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How to finish any book in a single day?
Reading a book is a skill that we sadly cannot take for granted
Understanding a book and finishing it end-to-end are two different things. Understanding the book should be the objective when reading non-fiction, and finishing it end-to-end when reading fiction.
I will summarize the article for you, in case you’re not interested in reading the entire thing. Pick up a book. Ask relevant questions and try to get their answers. Finally, figure out for yourself if you want to get into any of the specifics. Simple!
Unlearn school habits
Open a book, start reading the first page and then get up when you're done reading the last one. That's how we are taught to read books in school. You have successfully read a book only when you can pass a test afterwards.
I'm sure there are geniuses out there who can actually follow this method. I know I'm not one of them. I also know that there are others like me. This article is for them.
Side note, I will be focusing on reading non-fiction. I don’t think reading fiction is an optimisation problem.
Narrowing down the problem
Reading a book is similar to listening to the author talk about the subject. If you think about it, you are having a conversation with the author while reading a book: you read something, you have questions in your head and then you try to get to the answers. If we want to figure out how to effectively read a book then that translates to how to effectively communicate with a stranger. It's not about the book; that's just a medium.
The good news is that our brain has already figured out how to hold conversations effectively, i.e. only focus the stuff that matters (at least most of the time).
How does our brain process a conversation?
You're at a party and you meet someone new. You haven't heard of their profession. You haven't heard of the sport they follow. You don't know any of the books they have read. You haven't watched any of the movies they have watched. Let's assume that you are interested to know more about this person. You start a conversation by asking questions.
Now, tell me what details will you end up remembering after the party.
Would you remember their dog's name? Perhaps but only if the name was unique and rememberable. Would you remember their favourite character from their favourite movie? Yes, only if you're a freak or you had a crush on them. So, what will you remember about them? Maybe their profession because that intrigued you. Maybe their favourite TV show because you have been meaning to watch that show for some time now. But, that's about it. Your brain was filtering out all the irrelevant information (to you) while you were having the conversation. It's an unconscious effort that’s why we don't realise it happening. That is also why you sometimes forget the name of the person you were talking to just a second ago.
This is not inefficiency. This is a clever use of memory. I'm a programmer so I value efficient algorithms for memory management.
We can use this algorithm to extract context and meaning from any book that we want to read, quickly. The algorithm is efficient enough for us to hold conversations with total strangers without a lag. So, it’s safe to say that the algorithm is effective and reliable.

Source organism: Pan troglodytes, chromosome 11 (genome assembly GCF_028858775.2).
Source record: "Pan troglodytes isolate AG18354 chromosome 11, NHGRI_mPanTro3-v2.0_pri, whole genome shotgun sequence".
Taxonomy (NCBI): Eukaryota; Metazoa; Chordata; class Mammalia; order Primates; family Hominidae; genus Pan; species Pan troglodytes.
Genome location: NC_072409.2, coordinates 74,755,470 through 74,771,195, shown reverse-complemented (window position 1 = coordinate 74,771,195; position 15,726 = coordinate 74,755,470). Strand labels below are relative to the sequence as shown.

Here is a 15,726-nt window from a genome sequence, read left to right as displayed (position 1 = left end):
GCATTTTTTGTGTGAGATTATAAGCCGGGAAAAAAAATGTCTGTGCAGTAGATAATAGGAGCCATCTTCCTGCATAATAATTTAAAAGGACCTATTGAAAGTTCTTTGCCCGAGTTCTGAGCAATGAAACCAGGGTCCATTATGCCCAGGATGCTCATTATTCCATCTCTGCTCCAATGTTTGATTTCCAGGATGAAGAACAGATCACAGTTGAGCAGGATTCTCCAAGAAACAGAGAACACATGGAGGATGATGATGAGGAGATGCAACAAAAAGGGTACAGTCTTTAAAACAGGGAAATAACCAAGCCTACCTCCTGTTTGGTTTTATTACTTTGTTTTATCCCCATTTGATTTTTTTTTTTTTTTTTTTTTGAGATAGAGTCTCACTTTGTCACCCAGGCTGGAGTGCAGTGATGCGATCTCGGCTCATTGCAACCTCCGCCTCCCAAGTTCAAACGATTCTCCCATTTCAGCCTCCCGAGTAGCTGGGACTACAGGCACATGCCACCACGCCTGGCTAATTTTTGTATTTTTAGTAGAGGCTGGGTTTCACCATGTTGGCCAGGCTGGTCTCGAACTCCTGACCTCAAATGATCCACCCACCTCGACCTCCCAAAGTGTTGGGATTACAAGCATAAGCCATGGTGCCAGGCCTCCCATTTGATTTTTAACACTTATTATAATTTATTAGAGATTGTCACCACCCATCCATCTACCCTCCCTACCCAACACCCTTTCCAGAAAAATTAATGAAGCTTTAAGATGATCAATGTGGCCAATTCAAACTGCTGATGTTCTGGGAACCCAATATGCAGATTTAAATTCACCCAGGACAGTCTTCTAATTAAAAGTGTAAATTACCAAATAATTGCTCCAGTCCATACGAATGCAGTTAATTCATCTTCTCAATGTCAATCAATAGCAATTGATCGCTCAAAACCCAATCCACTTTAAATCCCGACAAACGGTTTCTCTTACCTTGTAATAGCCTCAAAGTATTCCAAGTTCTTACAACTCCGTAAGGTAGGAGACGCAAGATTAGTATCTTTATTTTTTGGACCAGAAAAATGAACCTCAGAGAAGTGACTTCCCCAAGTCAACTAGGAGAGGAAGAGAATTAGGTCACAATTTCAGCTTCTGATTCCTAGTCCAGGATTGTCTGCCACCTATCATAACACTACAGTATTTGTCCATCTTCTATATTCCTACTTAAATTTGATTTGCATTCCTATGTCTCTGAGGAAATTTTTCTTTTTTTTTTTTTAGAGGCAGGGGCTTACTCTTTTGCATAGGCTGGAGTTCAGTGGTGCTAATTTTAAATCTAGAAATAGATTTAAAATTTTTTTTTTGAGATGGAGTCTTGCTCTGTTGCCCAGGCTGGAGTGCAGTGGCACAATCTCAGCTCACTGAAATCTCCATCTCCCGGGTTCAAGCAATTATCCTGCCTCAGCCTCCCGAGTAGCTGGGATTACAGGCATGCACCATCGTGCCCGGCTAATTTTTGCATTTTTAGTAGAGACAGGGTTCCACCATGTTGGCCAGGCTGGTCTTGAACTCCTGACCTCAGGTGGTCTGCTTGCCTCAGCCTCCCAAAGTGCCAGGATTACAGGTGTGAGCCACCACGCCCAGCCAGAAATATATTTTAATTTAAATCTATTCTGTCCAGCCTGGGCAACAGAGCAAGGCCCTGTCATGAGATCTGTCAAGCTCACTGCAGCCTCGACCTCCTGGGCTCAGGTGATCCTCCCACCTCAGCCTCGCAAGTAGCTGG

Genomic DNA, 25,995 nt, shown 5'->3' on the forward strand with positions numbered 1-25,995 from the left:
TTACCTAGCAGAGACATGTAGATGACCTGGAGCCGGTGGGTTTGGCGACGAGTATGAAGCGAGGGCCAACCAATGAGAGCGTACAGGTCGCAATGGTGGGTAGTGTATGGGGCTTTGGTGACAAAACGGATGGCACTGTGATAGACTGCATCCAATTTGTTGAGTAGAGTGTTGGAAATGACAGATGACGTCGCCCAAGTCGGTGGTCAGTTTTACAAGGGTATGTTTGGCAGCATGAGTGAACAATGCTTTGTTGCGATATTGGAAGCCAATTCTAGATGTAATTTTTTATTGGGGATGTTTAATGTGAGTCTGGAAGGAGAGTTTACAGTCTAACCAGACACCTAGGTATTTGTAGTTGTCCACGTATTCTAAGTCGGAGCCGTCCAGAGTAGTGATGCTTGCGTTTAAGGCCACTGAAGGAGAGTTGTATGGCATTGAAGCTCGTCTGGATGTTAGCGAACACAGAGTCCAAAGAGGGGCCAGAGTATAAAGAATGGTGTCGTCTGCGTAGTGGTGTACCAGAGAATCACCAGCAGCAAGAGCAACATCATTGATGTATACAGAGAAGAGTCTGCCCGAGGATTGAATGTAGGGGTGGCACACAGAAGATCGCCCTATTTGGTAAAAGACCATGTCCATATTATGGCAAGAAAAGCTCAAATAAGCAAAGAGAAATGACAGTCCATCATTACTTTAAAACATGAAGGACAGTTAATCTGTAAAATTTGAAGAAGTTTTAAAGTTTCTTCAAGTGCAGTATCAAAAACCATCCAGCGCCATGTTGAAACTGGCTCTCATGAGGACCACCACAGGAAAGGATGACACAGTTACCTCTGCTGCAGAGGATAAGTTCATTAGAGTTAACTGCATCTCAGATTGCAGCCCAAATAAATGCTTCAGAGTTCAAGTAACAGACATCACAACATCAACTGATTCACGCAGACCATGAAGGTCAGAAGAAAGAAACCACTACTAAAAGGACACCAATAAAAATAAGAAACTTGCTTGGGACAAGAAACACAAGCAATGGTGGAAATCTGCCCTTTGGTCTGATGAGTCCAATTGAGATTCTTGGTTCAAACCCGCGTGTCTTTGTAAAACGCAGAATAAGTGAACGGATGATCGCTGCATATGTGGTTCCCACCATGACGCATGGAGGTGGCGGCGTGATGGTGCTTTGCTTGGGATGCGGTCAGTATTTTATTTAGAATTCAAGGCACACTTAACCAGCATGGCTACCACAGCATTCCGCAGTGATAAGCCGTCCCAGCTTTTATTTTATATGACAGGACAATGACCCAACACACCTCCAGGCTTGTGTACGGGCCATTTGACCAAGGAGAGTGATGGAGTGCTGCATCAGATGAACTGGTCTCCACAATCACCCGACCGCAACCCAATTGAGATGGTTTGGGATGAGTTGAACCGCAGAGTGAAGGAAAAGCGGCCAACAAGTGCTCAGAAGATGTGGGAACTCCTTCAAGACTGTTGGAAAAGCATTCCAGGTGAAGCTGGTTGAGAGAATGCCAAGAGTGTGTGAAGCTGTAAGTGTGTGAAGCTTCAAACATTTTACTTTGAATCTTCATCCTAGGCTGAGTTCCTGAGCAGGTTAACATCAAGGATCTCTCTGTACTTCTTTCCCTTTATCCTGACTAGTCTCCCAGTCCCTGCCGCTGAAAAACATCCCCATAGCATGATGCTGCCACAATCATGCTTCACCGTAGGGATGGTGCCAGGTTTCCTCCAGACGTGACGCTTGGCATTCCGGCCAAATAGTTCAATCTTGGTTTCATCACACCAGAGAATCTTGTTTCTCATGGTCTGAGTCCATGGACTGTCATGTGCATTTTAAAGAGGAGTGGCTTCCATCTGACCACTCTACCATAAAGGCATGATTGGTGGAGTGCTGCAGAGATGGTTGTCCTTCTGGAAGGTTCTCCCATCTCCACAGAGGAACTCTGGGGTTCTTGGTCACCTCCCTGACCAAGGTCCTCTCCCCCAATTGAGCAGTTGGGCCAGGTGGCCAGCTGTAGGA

How to read a book efficiently and quickly?
Pick up any book. Start asking questions about the book and the author. Who is this guy? What is he trying to say? What is the subject of the book? Why is the subject relevant to me? What topics does this book cover? Is there any topic that I particularly I like?
You don't need to remember every little detail from the book. You can just understand what the book is talking about and move on with your life. You don't need to remember quotes from the book. Unless you're one of those Twitter-freaks who post shit just so that people think they're brilliant. Let me break it to you: if you want people to think that you are smart then you're not smart, to begin with.
Read about the author if you don't already know about them. It is important to know who are you reading. Just because the book is a best-seller doesn't mean it's worth a read. I mean, for god sake Chetan Bhagat is a best-seller. Understand the subject of the book and how it is relevant to you. If the subject of the book is not relevant to you then why are you even reading it?
Look at the table of content. See if you like something in particular. Start reading that chapter. That last step is important. You're not reading Game of Thrones; there are no spoilers in Psychology of Money. Read whatever you like reading. If you didn't understand something from the chapter then check if it is covered in one of the previous chapters. If yes, then jump to that chapter and start reading.
There is no "right" way of reading a book. The objective should be to understand what the author is trying to communicate, quickly.
Life's simple so let's keep it that way. There is no point in finishing a book if you didn't understand it. If you read a book without understanding it then you're wasting your time. If you spend too much time reading a book that doesn’t require a lot of mental effort then you are wasting your time.
Reading a book effectively and quickly is a skill. Even I'm trying to master it.
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